updated 7/15/2009 4:38:11 PM ET 2009-07-15T20:38:11

Soldiers from a Colorado unit accused in nearly a dozen slayings since returning home — including a couple gunned down as they put up a garage sale sign — could be showing hostility fueled by intense combat in Iraq, where the troops suffered heavy losses and told of witnessing war crimes, the military said Wednesday.

In what was billed as its most comprehensive study to date of violent crimes and combat exposure, the Army looked at soldiers from the 4th Brigade Combat Team, 4th Infantry Division — nicknamed the Lethal Warriors — who were accused in a spate of five killings around Colorado Springs, home to Fort Carson, in 2007 and 2008.

Six other slayings involving unit soldiers occurred in Colorado and other states since 2005.

"This investigation suggest a possible association between increasing levels of combat exposure and risk for negative behavioral outcomes," the study said.

Army investigators compared the Fort Carson unit of about 3,700 soldiers with a similarly sized unit and found it suffered more combat deaths in Iraq and was deployed there longer.

"This deployment experienced higher levels of combat intensity," the report said, adding that the soldiers also faced "significant disruptions in family-social support."

At risk of violence
Lt. Gen. Eric B. Schoomaker, the Army's surgeon general, said Wednesday the unit's crime cluster appeared to be unique among Army bases and that its combat exposure and length of deployments are just two factor officials are looking at.

"We're starting to look into the deployments and ... how it's related with attitudes and behavior," Schoomaker said.

The accused soldiers also were at risk of violence because of prior criminal activity, drug and alcohol abuse, and mental health issues, according to Schoomaker, Lt. Gen. Michael D. Rochelle, the Army's deputy chief of staff, and Army West Division Commander Maj. Gen. Mark Graham.

Task force members suggested the Army find a way to identify soldiers who have been exposed to fierce combat.

Army officials at a news conference Wednesday denied there was any connection between combat and crime. They also played down the significance of the cluster of crimes, noting that most soldiers who come home from war don't commit violent crimes.

Rochelle noted that a wider study of all Army violent crime shows that between 2004 and 2008, 2,726 soldiers (or .2 percent) were involved in violent crimes, out of a population of 1.1 million. In about two-thirds of those cases, the crimes were committed by soldiers who hadn't been to war, he said.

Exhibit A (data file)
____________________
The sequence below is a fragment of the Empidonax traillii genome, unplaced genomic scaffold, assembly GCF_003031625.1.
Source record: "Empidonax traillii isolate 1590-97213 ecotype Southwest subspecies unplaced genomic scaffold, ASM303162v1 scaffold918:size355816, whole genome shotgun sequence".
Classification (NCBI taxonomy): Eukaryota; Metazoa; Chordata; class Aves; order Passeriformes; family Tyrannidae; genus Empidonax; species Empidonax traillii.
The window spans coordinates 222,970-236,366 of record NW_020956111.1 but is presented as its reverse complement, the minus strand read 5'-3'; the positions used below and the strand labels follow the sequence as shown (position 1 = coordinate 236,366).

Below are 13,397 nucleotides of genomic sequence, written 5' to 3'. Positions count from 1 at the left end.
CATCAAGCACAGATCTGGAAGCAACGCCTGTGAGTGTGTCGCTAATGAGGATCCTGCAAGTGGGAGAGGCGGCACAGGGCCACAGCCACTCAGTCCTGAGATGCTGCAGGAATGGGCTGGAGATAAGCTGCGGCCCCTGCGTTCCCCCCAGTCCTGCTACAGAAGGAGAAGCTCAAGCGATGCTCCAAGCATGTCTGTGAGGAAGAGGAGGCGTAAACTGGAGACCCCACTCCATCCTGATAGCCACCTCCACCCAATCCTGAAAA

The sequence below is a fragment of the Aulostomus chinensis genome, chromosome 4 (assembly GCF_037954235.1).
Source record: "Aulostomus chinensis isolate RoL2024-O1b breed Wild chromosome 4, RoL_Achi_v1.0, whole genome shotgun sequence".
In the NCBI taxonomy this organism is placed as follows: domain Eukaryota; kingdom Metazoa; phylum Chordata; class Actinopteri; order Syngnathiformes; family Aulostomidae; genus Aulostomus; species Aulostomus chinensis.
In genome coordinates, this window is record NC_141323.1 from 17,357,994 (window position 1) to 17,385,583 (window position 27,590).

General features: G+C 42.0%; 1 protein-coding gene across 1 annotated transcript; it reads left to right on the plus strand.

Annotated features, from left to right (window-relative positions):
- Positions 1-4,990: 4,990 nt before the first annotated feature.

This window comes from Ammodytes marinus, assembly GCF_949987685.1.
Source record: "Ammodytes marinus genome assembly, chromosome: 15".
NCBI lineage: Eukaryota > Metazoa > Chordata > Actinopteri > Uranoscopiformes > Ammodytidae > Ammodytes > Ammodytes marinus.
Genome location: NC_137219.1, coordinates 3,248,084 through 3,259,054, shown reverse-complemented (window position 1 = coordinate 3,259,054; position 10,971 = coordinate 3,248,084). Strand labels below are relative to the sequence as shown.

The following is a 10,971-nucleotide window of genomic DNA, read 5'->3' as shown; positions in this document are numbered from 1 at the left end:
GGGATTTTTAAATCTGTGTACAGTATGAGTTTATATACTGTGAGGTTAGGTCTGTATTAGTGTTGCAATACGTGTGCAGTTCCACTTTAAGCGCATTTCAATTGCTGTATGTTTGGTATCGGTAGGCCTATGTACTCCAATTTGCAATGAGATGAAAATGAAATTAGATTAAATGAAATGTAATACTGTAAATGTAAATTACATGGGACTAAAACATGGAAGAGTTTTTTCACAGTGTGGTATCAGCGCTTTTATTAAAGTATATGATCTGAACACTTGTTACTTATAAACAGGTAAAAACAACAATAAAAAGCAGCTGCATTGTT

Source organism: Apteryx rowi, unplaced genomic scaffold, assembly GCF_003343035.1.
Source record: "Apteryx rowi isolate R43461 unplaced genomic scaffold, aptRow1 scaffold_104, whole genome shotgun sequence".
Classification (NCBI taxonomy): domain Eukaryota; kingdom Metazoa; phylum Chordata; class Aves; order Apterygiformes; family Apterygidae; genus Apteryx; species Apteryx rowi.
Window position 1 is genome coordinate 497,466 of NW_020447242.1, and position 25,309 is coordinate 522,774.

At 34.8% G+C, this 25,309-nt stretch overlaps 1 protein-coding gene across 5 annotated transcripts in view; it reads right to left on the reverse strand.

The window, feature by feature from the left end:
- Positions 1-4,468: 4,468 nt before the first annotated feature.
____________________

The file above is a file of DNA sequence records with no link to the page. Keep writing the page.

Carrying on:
Nationally, at least 121 Iraq and Afghanistan war veterans have committed a killing in the United States or been charged in one.

The task force also recommended better training for commissioned and noncommissioned officers to manage soldiers with behavioral problems and ensure soldiers who seek help aren't humiliated or belittled.

Stress of war
Investigators focused on the cases of 14 soldiers accused of murder, manslaughter, attempted murder and aggravated assault, mostly with firearms.

Two of those 14 soldiers were not deployed. Among the 12 who were, investigators found the accused had experienced heavy combat in Iraq and that half of those interviewed reported witnessing war crimes, including the killing of civilians.

Schoomaker stressed Wednesday that an Army probe did not substantiate the soldiers' reports of war crimes.

Back home, the soldiers carried weapons with them because they felt "naked" and unsafe and had difficulty transitioning to civilian life. Some said they felt "weird" and didn't fit in, the Army report said.

"There, we were the law; here, the cops are the law," one of the accused told investigators.

High combat death rate
The Army report says the accused claimed their commanders and fellow soldiers did not encourage them to seek help at home.

The 4th BCT experienced a combat death rate of 8.9 per 1,000 soldiers during a first Iraq deployment and 9.6 per 1,000 on a second deployment. In comparison, the other, unidentified unit had death rates of 0.4 and 2.1 per 1,000, respectively.

The Colorado slayings include the June 6, 2008, deaths of a man and a woman gunned down by a man with AK-47 assault rifle as they put up garage sale signs on a street.

Pfc. Jomar Dionisio Falu-Vives faces first-degree murder charges in the shootings. He lived nearby and told friends he liked hearing the sirens as authorities raced to the scene, according to the Army report.

In May, Thomas Woolly, a Fort Carson soldier and Purple Heart recipient, was arrested on suspicion of manslaughter in the slaying of a 19-year-old woman. Woolly was in Fort Carson's Warrior Transition Unit, which provides support for soldiers returning from combat who were injured or have psychiatric disorders.

PTSD symptoms
The spate of killings prompted then-U.S. Sen. Ken Salazar, now interior secretary, to ask the Army last year to investigate the killings.

Wednesday's study comes as the Army struggles with other combat-related issues, including increased rates of post-traumatic stress syndrome and soldier suicides.

A study last year by the RAND Corp. research organization estimated nearly 20 percent of returning veterans, or 300,000 people, have symptoms of PTSD or major depression.

Army suicides have increased yearly since 2004 as soldiers deal with longer and repeated tours in Iraq and Afghanistan. Eight soldiers at Fort Campbell, Ky., have killed themselves this year, and the Army has made suicide prevention training mandatory for soldiers and leaders.

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